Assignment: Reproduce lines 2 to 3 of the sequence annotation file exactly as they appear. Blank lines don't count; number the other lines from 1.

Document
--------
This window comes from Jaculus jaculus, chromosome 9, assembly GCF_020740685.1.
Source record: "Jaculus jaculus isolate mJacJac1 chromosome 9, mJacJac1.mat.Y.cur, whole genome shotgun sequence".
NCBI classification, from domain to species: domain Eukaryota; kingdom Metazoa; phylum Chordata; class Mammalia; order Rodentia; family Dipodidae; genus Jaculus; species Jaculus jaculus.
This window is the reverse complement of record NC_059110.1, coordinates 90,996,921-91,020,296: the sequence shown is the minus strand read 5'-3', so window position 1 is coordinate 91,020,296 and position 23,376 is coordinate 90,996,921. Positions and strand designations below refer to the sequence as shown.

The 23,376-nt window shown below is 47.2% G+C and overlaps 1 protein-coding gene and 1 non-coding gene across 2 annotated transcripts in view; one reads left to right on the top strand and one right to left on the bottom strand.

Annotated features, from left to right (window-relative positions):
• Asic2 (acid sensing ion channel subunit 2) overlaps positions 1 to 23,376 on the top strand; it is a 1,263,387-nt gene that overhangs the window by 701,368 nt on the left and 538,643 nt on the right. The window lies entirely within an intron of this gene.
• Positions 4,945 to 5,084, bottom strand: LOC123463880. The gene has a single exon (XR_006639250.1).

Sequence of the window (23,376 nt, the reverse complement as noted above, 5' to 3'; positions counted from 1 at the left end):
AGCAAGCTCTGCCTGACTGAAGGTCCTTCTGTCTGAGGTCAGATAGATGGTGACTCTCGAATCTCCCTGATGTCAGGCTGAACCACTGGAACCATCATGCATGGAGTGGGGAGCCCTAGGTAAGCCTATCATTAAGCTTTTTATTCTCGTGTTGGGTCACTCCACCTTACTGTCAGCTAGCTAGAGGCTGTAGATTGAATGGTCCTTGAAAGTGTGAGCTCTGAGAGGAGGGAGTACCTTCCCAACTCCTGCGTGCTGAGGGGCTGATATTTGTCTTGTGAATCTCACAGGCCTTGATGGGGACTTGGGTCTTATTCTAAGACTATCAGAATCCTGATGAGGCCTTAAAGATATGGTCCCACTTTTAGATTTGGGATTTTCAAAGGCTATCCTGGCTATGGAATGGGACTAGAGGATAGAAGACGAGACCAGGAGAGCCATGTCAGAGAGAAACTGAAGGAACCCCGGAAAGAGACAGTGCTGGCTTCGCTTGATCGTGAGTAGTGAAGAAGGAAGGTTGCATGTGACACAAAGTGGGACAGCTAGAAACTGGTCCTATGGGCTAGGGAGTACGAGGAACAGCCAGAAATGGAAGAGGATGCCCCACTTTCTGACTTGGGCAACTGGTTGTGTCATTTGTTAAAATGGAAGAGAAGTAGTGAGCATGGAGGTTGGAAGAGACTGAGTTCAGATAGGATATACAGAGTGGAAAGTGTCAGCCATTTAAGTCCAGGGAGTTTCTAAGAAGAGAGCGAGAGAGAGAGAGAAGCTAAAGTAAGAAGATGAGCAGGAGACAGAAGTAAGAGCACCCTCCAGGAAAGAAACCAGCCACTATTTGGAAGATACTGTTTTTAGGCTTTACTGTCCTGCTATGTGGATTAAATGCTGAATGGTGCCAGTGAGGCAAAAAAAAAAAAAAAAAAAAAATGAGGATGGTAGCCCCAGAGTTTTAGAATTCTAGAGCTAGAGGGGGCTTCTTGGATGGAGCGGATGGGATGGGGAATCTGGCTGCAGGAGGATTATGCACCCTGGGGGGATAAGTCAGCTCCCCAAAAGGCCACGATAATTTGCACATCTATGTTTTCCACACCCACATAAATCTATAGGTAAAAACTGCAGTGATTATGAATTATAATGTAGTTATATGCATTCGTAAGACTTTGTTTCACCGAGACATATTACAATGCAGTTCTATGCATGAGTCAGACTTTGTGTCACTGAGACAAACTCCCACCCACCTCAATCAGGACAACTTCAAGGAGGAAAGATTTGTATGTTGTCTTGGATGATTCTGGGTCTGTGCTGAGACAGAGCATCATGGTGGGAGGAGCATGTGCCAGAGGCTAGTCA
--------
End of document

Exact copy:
Source record: "Jaculus jaculus isolate mJacJac1 chromosome 9, mJacJac1.mat.Y.cur, whole genome shotgun sequence".
NCBI classification, from domain to species: domain Eukaryota; kingdom Metazoa; phylum Chordata; class Mammalia; order Rodentia; family Dipodidae; genus Jaculus; species Jaculus jaculus.